- Current uses include fuels refining and/or production, fertilizer production, industrial processes (steel, concrete, food processing), etc.
- Commercial and residential applications such as heating or backup power
- Transportation includes medium and heavy-duty vehicles and aviation
- Synthetic fuels for stationary power and transportation applications
One of the most viable business cases for hydrogen at present is the ability to leverage it to reduce carbon emissions in applications where electrification is not feasible. Renewable energy solutions through existing commercialized technologies can take us down the path to achieving stated climate goals. But, in industrial and transportation sections, achieving decarbonization will require solutions outside of system electrification.
Today’s hydrogen consumers: Industrial and manufacturing
Hydrogen supplies are presently limited, with most production reliant on demand for conventional applications.
Today, the primary end uses for hydrogen include petroleum refining, agriculture, manufacturing and metallurgy, and food processing. Interest in low- or no-carbon hydrogen, for which the carbon footprint of processes and products can be improved upon by displacing the current hydrogen supply from SMR, is gaining significant interest. For example, hydrogen is required for the production of steel. HYBRIT Development is a joint venture between SSAB, LKAB, and Vattenfall which seeks to develop fossil-fuel-free steel. It delivered “fossil-free” steel to Volvo to test in vehicle manufacturing. Further, a similar partnership with Mercedes-Benz plans to introduce fossil-free steel into vehicle production.
Commercial and residential applications
Blending hydrogen with natural gas or using pure hydrogen for end-use consumer and industrial gas-based equipment is more challenging than blending hydrogen in the midstream sector. This is a result of the compatibility of existing burners with the differing gas properties of hydrogen, including energy density and flame speed. The market is growing, as demonstrated in projects like the U.K.’s Hy4Heat program and Southern California Gas Co.’s H2 Hydrogen Home, The transition of commercial and residential appliances with high concentrations or pure hydrogen has potential, but it is on a longer-term trajectory than other hydrogen applications.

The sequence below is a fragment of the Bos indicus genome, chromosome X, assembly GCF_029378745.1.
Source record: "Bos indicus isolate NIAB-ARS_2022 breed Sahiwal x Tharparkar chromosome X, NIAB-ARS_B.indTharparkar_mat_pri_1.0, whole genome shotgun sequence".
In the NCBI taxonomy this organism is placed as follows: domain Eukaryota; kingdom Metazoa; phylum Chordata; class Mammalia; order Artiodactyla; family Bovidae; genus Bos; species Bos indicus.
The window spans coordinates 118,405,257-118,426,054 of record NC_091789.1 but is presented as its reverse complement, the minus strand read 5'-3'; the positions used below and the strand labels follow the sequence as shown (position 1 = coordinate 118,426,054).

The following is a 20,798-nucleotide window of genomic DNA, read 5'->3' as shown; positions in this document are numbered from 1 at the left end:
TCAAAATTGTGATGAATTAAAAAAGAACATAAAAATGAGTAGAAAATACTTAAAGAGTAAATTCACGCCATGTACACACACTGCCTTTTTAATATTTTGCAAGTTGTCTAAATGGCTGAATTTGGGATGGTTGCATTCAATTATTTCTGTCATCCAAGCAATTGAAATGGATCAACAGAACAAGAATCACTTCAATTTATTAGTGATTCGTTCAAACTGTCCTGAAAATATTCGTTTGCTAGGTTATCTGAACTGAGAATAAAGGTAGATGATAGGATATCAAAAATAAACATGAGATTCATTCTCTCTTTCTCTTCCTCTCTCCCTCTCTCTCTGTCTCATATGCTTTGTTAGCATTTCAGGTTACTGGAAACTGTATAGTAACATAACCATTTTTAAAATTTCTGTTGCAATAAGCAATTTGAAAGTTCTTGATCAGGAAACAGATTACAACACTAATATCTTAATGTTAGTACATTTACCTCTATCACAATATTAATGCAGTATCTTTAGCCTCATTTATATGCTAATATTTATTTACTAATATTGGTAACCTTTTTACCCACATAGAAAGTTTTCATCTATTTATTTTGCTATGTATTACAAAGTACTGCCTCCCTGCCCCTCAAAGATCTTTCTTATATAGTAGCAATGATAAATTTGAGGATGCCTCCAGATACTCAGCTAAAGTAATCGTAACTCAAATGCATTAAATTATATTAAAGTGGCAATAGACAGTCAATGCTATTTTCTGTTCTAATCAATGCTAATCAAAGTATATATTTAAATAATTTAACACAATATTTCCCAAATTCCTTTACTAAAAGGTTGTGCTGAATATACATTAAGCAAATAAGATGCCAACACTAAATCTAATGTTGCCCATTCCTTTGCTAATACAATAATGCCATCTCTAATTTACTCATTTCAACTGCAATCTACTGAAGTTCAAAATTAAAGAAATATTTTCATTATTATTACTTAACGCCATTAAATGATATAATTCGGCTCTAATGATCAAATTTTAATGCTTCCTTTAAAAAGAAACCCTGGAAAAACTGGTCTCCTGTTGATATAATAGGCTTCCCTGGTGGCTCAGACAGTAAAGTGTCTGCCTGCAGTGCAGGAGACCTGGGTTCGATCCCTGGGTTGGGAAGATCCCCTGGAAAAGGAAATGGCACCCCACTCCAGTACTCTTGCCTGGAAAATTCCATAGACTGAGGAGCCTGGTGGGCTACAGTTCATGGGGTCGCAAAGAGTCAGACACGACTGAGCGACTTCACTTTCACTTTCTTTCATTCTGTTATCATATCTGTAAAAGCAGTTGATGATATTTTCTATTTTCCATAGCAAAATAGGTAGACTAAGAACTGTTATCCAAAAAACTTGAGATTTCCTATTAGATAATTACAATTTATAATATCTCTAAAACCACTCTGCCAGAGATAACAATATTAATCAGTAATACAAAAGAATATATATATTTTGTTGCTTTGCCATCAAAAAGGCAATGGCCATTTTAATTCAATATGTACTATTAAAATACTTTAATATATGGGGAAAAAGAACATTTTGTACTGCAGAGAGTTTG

Comparatively, hydrogen use applications include combined heat and power (CHP) systems for industrial or commercial campus applications, or as backup power with fuel cells. This represents a near- to medium-term end use scenario. For example, 2G Energy installed its first CHP system to run on hydrogen at the Berlin Airport in Germany in 2014. Separately, Microsoft is exploring the use of hydrogen fuel cells for backup power at data centers, as well as synergistic use cases. This includes using electrolyzers to produce on-site hydrogen for grid services to the region utility or hydrogen sales at fueling stations for long-haul transportation. In the near term, decreasing costs of hydrogen production, as well as CHP systems and fuel cells, will be key drivers in the adoption of hydrogen for commercial and residential applications.
Transportation and synthetic fuels
For light-duty and passenger vehicles, battery electric vehicles (BEV or EV) and the associated infrastructure garnered significant attention over the last decade. The hydrogen equivalent is a fuel cell electric vehicle (FCEV) that stores hydrogen fuel in a tank to run a fuel cell, which generates electricity to power the vehicle. FCEVs are gaining attention for medium- and heavy-duty vehicles for delivery, municipal, or long-haul transportation.
While FCEVs gain recognition as competition to vehicles with internal combustion engines (ICE) or even BEVs, FCEV fueling infrastructure in the U.S. and globally is limited. In the nearer term, there is potential to incorporate hydrogen with existing diesel vehicles in a dual-fuel engine application. Low-speed, low-torque engine performance—found in delivery vehicles and municipal transport—allows hydrogen to burn, producing limited nitrous oxide (NOx). Existing vehicles can be retrofitted and existing diesel fueling infrastructure can continue to be leveraged, all while the integration of hydrogen into vehicles can have near-term impacts on reducing carbon emissions. ULEMCo is developing such retrofit technology for commercial vehicles.
Outside of ground transportation, there are also growing examples of hydrogen powering rail, air, and ocean transportation either through fuel cells or hydrogen as an input to produce low- or no-carbon synthetic fuels.
The value proposition
Hydrogen has several near-term and beneficial options for playing a role in decarbonization and energy transition. Ultimately, market conditions, technology development, and policy structures determine the extent of which production methods, infrastructure investments, and end uses are most viable. As stakeholders look for opportunities for decarbonization, hydrogen provides a versatile and significant opportunity for industries and consumers shifting toward a low- or zero-carbon energy solution.